Learn how to prepare your home's surface for exterior painting. These helpful tips will come in handy when you're cleaning surfaces, repairing flaws and priming.
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Use eye protection when pressure washing. Choose the proper paint applicators and exercise caution when using a ladder.
Paint on homes built before 1978 may contain lead. Check with your local health department or the Environmental Protection Agency if you have questions or concerns.
A clean surface is essential for a good paint job. A pressure washer with the proper detergent is the most efficient means of thoroughly cleaning exterior siding. Use caution when selecting the nozzle - a concentrated stream can damage wood, seep under lapped siding and break windows. On surfaces that aren't suffering from excessive peeling or flaking, a regular garden hose and scrub brush will work. Trisodium phosphate (TSP) is a good, safe cleaning agent. To remove and prevent mildew, use a detergent with mildewcide or a mixture of one quart household bleach in three quarts of water. Follow package instructions for any cleaning product you use. Rinse the surface when cleaning is completed.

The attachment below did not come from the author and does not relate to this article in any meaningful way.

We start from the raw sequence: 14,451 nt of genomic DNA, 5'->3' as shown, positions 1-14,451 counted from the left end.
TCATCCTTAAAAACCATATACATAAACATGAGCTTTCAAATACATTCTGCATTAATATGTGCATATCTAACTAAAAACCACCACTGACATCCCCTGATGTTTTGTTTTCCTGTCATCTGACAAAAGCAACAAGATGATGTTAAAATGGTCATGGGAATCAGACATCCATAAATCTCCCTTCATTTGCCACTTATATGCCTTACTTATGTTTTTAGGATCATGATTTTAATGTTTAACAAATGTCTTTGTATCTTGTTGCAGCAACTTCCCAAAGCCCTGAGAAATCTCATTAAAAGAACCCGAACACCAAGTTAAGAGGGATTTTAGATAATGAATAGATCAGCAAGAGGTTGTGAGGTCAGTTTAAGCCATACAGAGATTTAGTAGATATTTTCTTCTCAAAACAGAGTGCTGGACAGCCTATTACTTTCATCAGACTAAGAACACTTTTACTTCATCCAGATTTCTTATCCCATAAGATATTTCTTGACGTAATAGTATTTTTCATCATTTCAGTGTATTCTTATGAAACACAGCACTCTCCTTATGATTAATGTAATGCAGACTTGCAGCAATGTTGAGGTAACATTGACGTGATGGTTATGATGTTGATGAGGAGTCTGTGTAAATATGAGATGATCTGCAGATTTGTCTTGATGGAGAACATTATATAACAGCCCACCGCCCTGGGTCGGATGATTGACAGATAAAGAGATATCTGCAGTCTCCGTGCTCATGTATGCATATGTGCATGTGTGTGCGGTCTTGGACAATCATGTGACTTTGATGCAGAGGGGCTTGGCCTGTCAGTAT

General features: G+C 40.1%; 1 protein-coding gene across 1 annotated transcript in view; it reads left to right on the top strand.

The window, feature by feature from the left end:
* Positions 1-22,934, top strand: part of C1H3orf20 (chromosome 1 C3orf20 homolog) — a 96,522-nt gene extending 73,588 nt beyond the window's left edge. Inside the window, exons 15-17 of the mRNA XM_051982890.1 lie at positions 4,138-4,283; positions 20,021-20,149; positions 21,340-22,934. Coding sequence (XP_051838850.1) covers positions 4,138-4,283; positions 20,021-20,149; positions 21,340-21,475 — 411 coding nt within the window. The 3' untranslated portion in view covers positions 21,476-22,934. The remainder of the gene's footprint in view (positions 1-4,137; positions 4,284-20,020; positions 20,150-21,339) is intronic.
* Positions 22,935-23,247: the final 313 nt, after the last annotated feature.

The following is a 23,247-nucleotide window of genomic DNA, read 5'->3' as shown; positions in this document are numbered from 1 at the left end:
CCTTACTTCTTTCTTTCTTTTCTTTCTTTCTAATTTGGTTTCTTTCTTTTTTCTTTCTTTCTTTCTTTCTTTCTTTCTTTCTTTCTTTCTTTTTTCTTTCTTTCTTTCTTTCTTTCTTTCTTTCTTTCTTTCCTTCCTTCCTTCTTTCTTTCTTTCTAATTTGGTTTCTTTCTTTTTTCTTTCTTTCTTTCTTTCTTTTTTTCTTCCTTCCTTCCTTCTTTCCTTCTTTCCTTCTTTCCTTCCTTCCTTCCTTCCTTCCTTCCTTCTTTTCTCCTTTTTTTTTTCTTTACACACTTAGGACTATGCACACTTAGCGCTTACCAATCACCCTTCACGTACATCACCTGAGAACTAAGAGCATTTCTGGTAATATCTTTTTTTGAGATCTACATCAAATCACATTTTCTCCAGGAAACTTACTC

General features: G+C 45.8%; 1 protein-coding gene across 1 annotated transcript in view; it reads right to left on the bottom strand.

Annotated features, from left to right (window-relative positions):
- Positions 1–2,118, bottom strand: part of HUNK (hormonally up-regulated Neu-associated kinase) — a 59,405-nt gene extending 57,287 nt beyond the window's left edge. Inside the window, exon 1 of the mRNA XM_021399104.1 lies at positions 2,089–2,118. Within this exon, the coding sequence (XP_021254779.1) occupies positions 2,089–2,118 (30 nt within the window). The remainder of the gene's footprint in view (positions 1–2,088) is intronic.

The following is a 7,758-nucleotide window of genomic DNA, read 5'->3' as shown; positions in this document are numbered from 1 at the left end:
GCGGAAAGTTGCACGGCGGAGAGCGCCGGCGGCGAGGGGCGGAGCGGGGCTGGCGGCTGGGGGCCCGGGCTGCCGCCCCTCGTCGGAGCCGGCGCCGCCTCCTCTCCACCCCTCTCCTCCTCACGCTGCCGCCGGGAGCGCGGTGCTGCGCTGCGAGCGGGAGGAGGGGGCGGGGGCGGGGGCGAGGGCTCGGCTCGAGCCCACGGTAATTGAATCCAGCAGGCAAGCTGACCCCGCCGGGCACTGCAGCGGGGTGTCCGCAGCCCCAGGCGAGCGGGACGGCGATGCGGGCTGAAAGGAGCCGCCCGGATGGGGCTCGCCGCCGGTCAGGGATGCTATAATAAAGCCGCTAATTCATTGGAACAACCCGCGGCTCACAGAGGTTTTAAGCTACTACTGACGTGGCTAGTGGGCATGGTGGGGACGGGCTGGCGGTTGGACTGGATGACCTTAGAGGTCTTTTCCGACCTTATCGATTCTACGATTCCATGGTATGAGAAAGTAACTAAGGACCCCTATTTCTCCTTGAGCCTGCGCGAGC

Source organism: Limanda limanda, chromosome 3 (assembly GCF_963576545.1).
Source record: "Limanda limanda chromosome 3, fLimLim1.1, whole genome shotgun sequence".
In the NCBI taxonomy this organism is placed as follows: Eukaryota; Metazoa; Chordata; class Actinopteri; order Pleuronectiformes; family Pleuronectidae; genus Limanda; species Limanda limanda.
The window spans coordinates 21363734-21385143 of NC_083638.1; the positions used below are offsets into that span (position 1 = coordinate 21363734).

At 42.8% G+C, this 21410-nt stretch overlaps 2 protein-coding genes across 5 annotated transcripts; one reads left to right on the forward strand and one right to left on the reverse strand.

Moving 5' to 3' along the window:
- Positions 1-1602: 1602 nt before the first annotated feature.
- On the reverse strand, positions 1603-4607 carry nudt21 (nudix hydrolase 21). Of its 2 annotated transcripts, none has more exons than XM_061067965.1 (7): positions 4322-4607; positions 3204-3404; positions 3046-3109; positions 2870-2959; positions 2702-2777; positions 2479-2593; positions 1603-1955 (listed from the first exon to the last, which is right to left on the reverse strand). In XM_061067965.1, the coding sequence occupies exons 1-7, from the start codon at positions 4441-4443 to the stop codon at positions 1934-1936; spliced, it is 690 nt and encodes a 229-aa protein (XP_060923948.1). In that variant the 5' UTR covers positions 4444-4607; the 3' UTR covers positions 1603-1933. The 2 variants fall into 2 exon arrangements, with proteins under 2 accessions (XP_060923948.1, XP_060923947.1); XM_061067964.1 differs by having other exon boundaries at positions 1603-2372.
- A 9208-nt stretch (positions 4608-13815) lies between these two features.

Scrape away loose paint. Using a wire brush, scrape paint that's flaking or located in areas that the washer didn't reach. Scraping to the bare wood is not necessary if the old paint is intact. It can be painted over after sanding.
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Repair any surface flaws with a surface repair compound rated for exterior use. Sand the surface when dry.
Remove old caulk. Re-caulk around door trim, windowsills and other areas that need to be sealed with a paintable exterior caulk.
Repair and re-putty windows. Remove old putty and apply new glazing. Make sure it's dry before painting.
Use drop cloths to protect flowerbeds and lawns. Gently tie up and cover shrubs.
Prime bare wood and any area where repairs have been made.